Tumour in sight during radio treatment
Radiotherapy affects not only cancer cells but also healthy cells in the area that is being treated, so it is important that as little healthy tissue as possible is affected. The problem is that the movement of a tumour under the effect of respiration, for example, risks damaging surrounding tissue, whereas magnetic resonance imaging (MRI), the only imaging modality that can visualise tumours well, traditionally takes minutes to create the image. The goal of the SoRTS project was to develop a system of realtime systems to have the tumour in sight during radio treatment.
One of the key outcomes of the ITEA project SoRTS was the MR-LINAC (Magnetic Resonance Imaging - Linear Accelerator) system, commercially introduced as the Elekta Unity, designed to improve the targeting of tumour tissue while reducing exposure of healthy tissue to radiation. In 2020, this version of the MR-LINAC was already available in more than 60 places for patient treatment worldwide and the order intake is increasing.
The innovative MR-LINAC treatment offers clear benefits for patients, as much fewer treatments are necessary and the treatment takes less time and is less intrusive, enabling patients to continue their daily lives. Unfortunately, the project leader himself needed radio treatment during the last year of the project. The traditional treatment would have involved 20 treatments in four weeks. However, the MR-LINAC treatment, based on the SoRTS project results, offered a treatment of five sessions in 20 days. This reduced the burden of travelling to the hospital substantially and the side-effects, like fatigue, were also much less. As less tissue is damaged, the recovery time in general is also much shorter. In fact, he was even able to work about half of the time in these 20 days instead of being out of work for four weeks. Also, possible discomfort, like being partially out of action for a few months, did not occur with the MR-LINAC treatment.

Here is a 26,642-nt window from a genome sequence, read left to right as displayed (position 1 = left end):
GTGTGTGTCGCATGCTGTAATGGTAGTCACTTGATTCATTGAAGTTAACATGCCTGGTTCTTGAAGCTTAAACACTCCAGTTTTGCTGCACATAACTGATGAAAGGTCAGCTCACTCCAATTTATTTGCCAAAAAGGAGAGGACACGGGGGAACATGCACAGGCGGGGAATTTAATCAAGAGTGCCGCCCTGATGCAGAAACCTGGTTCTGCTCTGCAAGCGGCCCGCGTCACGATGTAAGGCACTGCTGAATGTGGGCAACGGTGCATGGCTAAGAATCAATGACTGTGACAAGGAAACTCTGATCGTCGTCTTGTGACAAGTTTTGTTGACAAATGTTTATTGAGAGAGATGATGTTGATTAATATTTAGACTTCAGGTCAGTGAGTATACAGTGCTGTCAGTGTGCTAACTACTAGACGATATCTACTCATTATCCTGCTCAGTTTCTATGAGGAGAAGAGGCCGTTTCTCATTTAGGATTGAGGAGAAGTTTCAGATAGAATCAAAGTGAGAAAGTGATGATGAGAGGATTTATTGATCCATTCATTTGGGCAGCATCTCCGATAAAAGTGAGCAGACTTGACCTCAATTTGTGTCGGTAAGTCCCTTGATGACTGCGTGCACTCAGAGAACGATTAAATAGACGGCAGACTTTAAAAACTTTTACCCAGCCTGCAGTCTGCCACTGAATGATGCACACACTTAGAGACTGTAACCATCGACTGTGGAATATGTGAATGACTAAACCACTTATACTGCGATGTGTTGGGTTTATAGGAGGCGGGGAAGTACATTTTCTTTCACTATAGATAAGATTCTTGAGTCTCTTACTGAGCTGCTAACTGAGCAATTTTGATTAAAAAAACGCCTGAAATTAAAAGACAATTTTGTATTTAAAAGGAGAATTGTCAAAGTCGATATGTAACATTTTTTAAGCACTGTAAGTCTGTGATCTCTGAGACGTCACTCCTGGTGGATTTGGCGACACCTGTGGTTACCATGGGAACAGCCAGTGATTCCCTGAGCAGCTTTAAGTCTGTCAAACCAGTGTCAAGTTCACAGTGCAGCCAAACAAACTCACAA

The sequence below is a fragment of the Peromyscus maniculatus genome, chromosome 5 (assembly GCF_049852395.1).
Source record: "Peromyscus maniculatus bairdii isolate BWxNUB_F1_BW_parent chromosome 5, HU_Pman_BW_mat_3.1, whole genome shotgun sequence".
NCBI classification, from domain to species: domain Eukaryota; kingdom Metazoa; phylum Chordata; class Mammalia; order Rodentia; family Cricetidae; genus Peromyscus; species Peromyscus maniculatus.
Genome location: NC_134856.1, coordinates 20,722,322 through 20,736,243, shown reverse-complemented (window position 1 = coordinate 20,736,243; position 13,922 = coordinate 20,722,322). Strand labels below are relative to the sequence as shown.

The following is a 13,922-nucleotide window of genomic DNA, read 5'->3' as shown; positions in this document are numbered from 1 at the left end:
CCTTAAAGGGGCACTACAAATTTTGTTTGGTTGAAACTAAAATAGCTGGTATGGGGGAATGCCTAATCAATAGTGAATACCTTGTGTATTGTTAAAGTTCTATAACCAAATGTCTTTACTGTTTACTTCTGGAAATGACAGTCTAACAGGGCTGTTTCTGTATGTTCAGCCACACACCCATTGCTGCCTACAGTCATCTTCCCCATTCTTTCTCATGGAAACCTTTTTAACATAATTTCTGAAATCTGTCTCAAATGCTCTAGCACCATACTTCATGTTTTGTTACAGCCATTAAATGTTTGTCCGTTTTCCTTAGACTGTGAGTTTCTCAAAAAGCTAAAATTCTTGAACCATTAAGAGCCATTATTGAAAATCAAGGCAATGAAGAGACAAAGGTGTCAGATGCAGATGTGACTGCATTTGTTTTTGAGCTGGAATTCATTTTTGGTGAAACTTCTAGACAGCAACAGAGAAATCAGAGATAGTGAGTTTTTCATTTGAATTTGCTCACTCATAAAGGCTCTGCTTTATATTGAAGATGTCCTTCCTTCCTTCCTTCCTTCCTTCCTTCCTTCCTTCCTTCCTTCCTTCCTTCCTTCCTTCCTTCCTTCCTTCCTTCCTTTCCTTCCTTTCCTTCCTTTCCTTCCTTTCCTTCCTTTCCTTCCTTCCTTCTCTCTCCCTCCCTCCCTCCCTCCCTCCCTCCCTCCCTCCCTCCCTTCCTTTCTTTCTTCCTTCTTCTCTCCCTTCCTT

Finally, there is also a strong benefit for hospitals. As fewer treatments are needed per patient, they can treat many more patients in the same amount of time. Saving costs, saving time, saving lives.